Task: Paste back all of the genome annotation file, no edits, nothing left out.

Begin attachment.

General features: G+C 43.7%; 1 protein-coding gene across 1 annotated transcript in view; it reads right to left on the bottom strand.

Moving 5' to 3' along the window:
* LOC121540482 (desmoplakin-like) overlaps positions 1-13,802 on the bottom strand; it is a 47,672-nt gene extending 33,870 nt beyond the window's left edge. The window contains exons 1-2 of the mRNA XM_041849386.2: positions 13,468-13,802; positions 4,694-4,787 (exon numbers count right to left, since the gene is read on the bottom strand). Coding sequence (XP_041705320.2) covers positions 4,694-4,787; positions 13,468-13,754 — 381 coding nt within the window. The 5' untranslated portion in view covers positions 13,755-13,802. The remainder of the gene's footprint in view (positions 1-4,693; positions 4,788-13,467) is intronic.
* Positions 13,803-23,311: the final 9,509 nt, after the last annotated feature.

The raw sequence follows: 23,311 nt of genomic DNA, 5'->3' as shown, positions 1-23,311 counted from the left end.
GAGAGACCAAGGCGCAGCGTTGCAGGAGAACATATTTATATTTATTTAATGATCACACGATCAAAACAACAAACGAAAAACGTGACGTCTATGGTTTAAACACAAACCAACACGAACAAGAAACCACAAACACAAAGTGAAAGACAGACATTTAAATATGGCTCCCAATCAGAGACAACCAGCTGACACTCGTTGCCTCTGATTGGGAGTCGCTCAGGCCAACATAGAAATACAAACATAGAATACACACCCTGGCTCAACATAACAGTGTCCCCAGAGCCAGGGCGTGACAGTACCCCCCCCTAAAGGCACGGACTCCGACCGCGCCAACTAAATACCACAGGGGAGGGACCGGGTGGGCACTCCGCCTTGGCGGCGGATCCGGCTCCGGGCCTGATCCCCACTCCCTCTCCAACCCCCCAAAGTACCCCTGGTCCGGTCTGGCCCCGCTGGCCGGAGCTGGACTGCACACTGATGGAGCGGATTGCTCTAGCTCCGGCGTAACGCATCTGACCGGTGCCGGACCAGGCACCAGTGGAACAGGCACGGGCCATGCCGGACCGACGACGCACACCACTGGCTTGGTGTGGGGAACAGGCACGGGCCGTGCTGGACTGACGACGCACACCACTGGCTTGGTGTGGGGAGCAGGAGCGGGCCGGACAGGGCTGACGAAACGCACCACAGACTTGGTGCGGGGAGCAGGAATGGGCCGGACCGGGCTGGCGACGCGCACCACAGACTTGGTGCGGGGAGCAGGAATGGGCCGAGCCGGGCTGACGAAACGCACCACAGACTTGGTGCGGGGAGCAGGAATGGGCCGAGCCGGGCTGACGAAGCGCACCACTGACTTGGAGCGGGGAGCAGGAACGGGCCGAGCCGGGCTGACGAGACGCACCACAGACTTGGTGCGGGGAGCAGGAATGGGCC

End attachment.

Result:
General features: G+C 43.7%; 1 protein-coding gene across 1 annotated transcript in view; it reads right to left on the bottom strand.

Moving 5' to 3' along the window:
* LOC121540482 (desmoplakin-like) overlaps positions 1-13,802 on the bottom strand; it is a 47,672-nt gene extending 33,870 nt beyond the window's left edge. The window contains exons 1-2 of the mRNA XM_041849386.2: positions 13,468-13,802; positions 4,694-4,787 (exon numbers count right to left, since the gene is read on the bottom strand). Coding sequence (XP_041705320.2) covers positions 4,694-4,787; positions 13,468-13,754 — 381 coding nt within the window. The 5' untranslated portion in view covers positions 13,755-13,802. The remainder of the gene's footprint in view (positions 1-4,693; positions 4,788-13,467) is intronic.
* Positions 13,803-23,311: the final 9,509 nt, after the last annotated feature.

The raw sequence follows: 23,311 nt of genomic DNA, 5'->3' as shown, positions 1-23,311 counted from the left end.
GAGAGACCAAGGCGCAGCGTTGCAGGAGAACATATTTATATTTATTTAATGATCACACGATCAAAACAACAAACGAAAAACGTGACGTCTATGGTTTAAACACAAACCAACACGAACAAGAAACCACAAACACAAAGTGAAAGACAGACATTTAAATATGGCTCCCAATCAGAGACAACCAGCTGACACTCGTTGCCTCTGATTGGGAGTCGCTCAGGCCAACATAGAAATACAAACATAGAATACACACCCTGGCTCAACATAACAGTGTCCCCAGAGCCAGGGCGTGACAGTACCCCCCCCTAAAGGCACGGACTCCGACCGCGCCAACTAAATACCACAGGGGAGGGACCGGGTGGGCACTCCGCCTTGGCGGCGGATCCGGCTCCGGGCCTGATCCCCACTCCCTCTCCAACCCCCCAAAGTACCCCTGGTCCGGTCTGGCCCCGCTGGCCGGAGCTGGACTGCACACTGATGGAGCGGATTGCTCTAGCTCCGGCGTAACGCATCTGACCGGTGCCGGACCAGGCACCAGTGGAACAGGCACGGGCCATGCCGGACCGACGACGCACACCACTGGCTTGGTGTGGGGAACAGGCACGGGCCGTGCTGGACTGACGACGCACACCACTGGCTTGGTGTGGGGAGCAGGAGCGGGCCGGACAGGGCTGACGAAACGCACCACAGACTTGGTGCGGGGAGCAGGAATGGGCCGGACCGGGCTGGCGACGCGCACCACAGACTTGGTGCGGGGAGCAGGAATGGGCCGAGCCGGGCTGACGAAACGCACCACAGACTTGGTGCGGGGAGCAGGAATGGGCCGAGCCGGGCTGACGAAGCGCACCACTGACTTGGAGCGGGGAGCAGGAACGGGCCGAGCCGGGCTGACGAGACGCACCACAGACTTGGTGCGGGGAGCAGGAATGGGCC